ILAC Update: How students and teachers are responding to zero-tech in the classroom

It has been four months since ILAC announced it would be going zero-tech in the classroom and asking students and teachers to “unplug to connect”.  Since then, we have been collecting feedback from participants in the Young Adult Program (YAP) to measure in-class engagement, emotional responses and learning outcomes.

In a recent classroom survey, students ages 15-18 were asked to use one word to describe their zero-tech experience at ILAC. The most common responses were: ‘relaxed’, ‘cool’, ‘good’, ‘focused’, ‘serious’, ‘fun’, ‘happy’. One student wrote ‘difficult’ about having to turn off their phone while in class.

Despite its challenges, the majority of students are embracing the opportunity to be present (literally!) in the classroom. Colombian student Jose Cardona Arias is in a Cambridge English CAE preparation class at ILAC Vancouver. At 17 years old, he says he is already trying to add the habit of unplugging to his daily routine.

“I feel keener in the classroom,” says Jose. “The advantages are that you are more human, you interact more with others – that’s the idea of language.”

Jose has been at ILAC for only a short time but already says he is thinking in English more when not distracted by his phone. Many other students and teachers, even those who admit to being addicted to their cell phones, agree that removing mobile devices from classes was a necessary change for ILAC.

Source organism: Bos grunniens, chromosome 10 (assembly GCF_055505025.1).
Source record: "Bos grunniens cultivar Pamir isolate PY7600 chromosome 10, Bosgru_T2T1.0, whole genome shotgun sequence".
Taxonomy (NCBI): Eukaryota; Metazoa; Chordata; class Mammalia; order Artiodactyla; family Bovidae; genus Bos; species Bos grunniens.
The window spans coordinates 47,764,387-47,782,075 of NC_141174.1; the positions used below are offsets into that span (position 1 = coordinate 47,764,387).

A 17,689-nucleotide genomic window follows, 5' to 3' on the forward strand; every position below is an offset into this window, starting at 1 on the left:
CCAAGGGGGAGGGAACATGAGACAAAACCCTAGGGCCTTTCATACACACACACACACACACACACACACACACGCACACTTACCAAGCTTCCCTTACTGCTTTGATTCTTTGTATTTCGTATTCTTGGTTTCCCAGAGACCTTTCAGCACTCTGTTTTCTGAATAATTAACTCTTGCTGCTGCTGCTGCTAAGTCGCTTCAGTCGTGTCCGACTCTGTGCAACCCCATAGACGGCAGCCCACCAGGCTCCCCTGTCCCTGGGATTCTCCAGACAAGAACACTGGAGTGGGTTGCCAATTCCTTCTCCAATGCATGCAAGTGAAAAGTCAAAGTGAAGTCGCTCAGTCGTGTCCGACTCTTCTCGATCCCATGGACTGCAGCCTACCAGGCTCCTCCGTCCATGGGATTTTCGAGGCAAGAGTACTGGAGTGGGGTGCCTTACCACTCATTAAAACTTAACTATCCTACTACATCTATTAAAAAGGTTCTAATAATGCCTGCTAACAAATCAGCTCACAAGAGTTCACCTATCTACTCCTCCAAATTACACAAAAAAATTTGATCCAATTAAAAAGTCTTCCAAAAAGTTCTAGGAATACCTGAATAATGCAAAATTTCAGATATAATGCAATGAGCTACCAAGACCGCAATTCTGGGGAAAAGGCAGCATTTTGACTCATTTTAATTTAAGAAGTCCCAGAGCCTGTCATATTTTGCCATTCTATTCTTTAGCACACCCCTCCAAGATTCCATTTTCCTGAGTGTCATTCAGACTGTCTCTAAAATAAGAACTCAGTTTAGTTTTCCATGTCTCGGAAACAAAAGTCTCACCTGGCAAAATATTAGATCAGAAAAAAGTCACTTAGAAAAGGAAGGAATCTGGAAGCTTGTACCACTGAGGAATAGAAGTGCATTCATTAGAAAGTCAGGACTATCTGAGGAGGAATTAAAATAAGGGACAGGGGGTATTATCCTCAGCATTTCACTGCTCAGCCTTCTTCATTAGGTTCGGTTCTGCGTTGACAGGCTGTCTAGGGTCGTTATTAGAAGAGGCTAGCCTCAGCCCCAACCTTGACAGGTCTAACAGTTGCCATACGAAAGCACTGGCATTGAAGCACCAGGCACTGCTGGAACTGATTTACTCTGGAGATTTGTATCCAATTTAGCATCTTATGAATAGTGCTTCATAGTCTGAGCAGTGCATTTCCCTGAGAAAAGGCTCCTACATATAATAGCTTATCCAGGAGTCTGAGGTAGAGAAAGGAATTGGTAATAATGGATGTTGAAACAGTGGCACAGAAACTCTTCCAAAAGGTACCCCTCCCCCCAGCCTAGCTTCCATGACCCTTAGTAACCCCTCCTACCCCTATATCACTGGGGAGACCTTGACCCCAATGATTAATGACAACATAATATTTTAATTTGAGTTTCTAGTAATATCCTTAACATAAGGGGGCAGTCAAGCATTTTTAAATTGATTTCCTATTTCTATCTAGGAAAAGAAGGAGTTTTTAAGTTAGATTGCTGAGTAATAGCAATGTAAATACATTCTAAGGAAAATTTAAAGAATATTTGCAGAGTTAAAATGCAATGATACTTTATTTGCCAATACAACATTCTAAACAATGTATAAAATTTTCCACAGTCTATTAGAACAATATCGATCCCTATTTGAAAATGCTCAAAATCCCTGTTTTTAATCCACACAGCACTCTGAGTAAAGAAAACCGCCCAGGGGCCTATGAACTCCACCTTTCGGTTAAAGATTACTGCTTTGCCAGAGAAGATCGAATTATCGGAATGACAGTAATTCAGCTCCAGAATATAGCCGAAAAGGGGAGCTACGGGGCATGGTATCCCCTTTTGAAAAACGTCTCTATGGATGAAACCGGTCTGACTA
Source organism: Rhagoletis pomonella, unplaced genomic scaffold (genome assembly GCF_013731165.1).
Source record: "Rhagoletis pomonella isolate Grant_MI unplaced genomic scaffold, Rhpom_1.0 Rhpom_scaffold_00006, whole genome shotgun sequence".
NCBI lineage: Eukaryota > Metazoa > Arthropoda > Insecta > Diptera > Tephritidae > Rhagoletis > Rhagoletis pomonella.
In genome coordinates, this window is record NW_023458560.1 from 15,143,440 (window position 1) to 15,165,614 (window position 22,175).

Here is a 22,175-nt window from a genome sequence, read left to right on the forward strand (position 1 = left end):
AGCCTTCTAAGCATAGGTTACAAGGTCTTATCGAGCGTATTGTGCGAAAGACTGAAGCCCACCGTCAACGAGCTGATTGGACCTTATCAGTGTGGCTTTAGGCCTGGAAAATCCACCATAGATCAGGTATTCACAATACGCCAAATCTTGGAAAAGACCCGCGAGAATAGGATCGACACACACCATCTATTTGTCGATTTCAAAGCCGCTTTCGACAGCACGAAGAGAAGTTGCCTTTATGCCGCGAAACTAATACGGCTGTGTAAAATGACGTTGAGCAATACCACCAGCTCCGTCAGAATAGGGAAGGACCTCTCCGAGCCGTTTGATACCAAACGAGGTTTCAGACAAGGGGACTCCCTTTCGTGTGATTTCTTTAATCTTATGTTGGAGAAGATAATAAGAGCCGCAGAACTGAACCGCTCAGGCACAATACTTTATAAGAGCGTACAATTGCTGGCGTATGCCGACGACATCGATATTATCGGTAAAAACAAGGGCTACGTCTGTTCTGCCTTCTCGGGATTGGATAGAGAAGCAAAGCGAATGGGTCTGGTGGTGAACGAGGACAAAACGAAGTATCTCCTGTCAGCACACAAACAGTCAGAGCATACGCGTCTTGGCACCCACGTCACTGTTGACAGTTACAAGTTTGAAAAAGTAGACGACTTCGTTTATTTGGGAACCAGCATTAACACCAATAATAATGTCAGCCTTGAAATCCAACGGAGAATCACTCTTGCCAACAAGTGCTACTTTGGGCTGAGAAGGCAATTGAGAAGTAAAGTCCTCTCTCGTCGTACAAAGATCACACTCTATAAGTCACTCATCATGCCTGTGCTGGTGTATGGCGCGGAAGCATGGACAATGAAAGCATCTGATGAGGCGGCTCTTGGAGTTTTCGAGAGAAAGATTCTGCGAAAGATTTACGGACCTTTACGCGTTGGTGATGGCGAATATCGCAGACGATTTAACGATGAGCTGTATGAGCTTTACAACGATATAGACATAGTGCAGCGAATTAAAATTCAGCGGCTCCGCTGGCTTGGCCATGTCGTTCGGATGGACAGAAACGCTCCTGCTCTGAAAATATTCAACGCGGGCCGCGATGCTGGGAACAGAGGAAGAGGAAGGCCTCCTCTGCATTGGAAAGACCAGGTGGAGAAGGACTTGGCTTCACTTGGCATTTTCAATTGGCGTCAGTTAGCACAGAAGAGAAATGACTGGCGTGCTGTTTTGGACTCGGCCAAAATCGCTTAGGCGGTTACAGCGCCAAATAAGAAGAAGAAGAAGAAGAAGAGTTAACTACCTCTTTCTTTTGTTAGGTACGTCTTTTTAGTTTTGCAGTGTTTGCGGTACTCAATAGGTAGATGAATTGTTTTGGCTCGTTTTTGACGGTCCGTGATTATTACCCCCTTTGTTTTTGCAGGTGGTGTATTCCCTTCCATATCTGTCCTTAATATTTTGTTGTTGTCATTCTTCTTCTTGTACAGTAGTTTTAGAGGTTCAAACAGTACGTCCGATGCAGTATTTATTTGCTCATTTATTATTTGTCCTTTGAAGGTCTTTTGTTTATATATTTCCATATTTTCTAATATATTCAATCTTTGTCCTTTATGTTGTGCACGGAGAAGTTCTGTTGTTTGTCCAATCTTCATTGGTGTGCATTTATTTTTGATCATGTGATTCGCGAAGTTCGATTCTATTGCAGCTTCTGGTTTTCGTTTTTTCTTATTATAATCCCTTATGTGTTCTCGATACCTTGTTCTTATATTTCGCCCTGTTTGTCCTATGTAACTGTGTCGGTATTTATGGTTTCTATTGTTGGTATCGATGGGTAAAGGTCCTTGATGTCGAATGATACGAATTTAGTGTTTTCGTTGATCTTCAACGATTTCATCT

“Paradoxically, when you are texting and chatting with your friends you feel more and more alone,” says Jose. “The best advice is to be your best and be part of the experience!”

Michelle McNaughton teaches a Cambridge English CAE Young Adult preparation class (High-Advanced) which is participating in the Zero Tech pilot project. An ILAC Vancouver teacher for over five years, Michelle believes that the experience is a total game changer.

“I modeled the experience and I got the least resistance from the young adults,” Michelle says. “They’re just so engaged, it’s like a team project to figure things out. Instead of going to their phones, students are conversing and making plans…it’s awesome to witness.”

Teachers have been the most enthusiastic advocates of the pilot project and immediately noticed how removing cell phones in class had a direct increase in English usage, attention and communication with other students.

According to Michelle, the zero-tech movement at ILAC establishes a community in the classroom with more focus on chit chatting and conversation in the in-between moments. Her advice for other teachers at ILAC and elsewhere is to lead by example.

“I don’t take my phone at break times,” she says. “And I don’t even need to ask my students to put their phones away, they just know.”

The ILAC Zero-Tech Pilot Project was launched in response to the growing number of “screenagers’ – teenagers addicted to their screens – who were missing out on direct communication and connection with their teachers and other students in the classroom.  To learn more about the program, see https://www.ilac.com/ilac-zero-tech/

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